NM’s pediatric virus surge could last through March
Pediatric hospital units at New Mexico’s largest hospitals continue to fill due to an early surge of RSV and flu compounded by other viruses, including COVID. Health officials are not yet positive whether the early onset means the surge will also end sooner.
At a press conference Thursday, New Mexico Acting Health Secretary Dr. David Scrase said the health department would have predictions about how long this surge will last by the end of the year, “if we’re lucky.” However, Dr. Anna Duran, associate chief medical officer with University of New Mexico Children’s Hospital, seemed to have a bit of a better sense of what to expect.
“What that surge is going to look like is still in question because we are very early to be in an RSV surge right now,” she said. “Predictions could be as late as March. I’m hoping it’s much sooner than that.”
Duran said, with the prediction of the surge ending in March, its peak would come at the end of January after the impact from the upcoming holidays that her team is anticipating.
“And so the ask is please — if you are ill — please stay at home,” she urged those making holiday plans. “You know, there is another time to see your family.”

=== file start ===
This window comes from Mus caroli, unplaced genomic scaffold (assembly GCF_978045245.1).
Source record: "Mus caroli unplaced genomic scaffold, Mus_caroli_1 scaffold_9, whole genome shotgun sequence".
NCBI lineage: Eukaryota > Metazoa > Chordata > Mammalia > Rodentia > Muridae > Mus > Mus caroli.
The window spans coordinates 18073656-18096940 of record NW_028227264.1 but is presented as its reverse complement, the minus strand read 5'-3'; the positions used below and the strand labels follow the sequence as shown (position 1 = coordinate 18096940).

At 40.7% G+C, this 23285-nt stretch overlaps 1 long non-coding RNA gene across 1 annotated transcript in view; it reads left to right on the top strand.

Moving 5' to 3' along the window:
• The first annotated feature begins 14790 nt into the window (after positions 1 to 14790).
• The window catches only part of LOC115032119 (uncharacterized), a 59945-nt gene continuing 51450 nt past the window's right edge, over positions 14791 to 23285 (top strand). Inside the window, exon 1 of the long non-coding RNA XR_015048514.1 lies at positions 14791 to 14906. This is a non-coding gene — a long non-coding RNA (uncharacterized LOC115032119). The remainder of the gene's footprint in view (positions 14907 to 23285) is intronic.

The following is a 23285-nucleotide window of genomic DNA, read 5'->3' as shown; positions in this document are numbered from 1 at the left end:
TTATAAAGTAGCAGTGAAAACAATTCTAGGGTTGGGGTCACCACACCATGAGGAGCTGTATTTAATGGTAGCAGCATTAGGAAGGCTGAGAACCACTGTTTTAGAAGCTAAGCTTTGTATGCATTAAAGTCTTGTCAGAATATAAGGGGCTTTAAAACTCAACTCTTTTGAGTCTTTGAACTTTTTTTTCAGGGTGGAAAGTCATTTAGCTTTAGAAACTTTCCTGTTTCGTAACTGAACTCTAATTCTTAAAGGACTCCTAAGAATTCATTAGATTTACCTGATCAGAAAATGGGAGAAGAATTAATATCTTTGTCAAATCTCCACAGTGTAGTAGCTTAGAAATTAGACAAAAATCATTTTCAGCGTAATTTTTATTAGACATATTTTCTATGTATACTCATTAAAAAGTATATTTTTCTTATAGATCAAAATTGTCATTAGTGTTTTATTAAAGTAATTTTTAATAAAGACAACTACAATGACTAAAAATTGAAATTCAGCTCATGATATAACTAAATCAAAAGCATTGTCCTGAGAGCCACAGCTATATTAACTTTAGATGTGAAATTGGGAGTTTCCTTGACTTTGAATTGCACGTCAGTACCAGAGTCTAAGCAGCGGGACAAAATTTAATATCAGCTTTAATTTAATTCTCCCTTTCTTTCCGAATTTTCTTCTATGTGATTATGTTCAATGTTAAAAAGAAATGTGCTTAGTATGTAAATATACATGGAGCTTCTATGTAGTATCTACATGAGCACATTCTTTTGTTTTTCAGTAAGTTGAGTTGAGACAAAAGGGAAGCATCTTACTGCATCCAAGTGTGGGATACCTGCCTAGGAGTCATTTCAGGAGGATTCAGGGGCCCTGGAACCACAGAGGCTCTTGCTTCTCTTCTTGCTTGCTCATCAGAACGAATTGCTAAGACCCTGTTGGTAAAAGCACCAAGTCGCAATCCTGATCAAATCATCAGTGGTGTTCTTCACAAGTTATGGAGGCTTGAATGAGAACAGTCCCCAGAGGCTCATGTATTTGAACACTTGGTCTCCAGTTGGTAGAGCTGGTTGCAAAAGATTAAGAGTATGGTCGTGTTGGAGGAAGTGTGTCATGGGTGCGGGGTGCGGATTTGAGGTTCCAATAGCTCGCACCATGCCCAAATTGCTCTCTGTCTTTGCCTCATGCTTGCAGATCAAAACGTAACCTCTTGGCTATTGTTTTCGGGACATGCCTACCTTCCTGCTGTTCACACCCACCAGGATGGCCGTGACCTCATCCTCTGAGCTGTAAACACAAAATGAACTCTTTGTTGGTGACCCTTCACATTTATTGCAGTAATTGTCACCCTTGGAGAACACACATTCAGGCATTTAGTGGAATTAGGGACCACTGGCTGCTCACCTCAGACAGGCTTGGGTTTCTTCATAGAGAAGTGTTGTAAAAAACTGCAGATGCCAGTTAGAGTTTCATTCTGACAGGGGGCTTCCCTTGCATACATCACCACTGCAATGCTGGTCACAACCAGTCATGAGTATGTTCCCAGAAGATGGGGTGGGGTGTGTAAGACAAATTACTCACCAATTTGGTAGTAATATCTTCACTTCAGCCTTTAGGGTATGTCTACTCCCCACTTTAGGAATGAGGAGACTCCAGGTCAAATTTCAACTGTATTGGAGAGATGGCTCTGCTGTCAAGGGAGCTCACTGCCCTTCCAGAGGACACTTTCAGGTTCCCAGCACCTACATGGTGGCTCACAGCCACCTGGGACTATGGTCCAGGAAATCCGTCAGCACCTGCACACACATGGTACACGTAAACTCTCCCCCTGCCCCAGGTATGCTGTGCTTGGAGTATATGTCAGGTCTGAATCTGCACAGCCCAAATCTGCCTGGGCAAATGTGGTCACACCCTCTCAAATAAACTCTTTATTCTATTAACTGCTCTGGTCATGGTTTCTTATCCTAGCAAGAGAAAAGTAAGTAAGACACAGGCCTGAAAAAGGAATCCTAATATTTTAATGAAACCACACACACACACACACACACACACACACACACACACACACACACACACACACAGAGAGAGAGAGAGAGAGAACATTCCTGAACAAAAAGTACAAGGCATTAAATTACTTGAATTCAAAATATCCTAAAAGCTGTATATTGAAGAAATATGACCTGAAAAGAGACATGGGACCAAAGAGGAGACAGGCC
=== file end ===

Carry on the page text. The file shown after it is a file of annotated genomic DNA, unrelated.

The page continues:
Duran said that UNM Children’s is now fluctuating between 125% and 130% capacity, up from 119% at the start of the week. She said maintaining a safe nurse-to-patient ratio remains challenging. Despite this, she assured the community that they — and other pediatric units across the state — continue to accept young patients.
“When you come to any of our hospitals, particularly UNM Children’s Hospital, you will get the care that you need here,” she said. “You may have longer wait times, but you will definitely get the care.”
She said “every community in New Mexico” is seeing this very large surge of pediatric patients and reiterated the importance of children and adults getting vaccinated for COVID and flu.
KUNM’s Jered Ebenreck contributed to this report.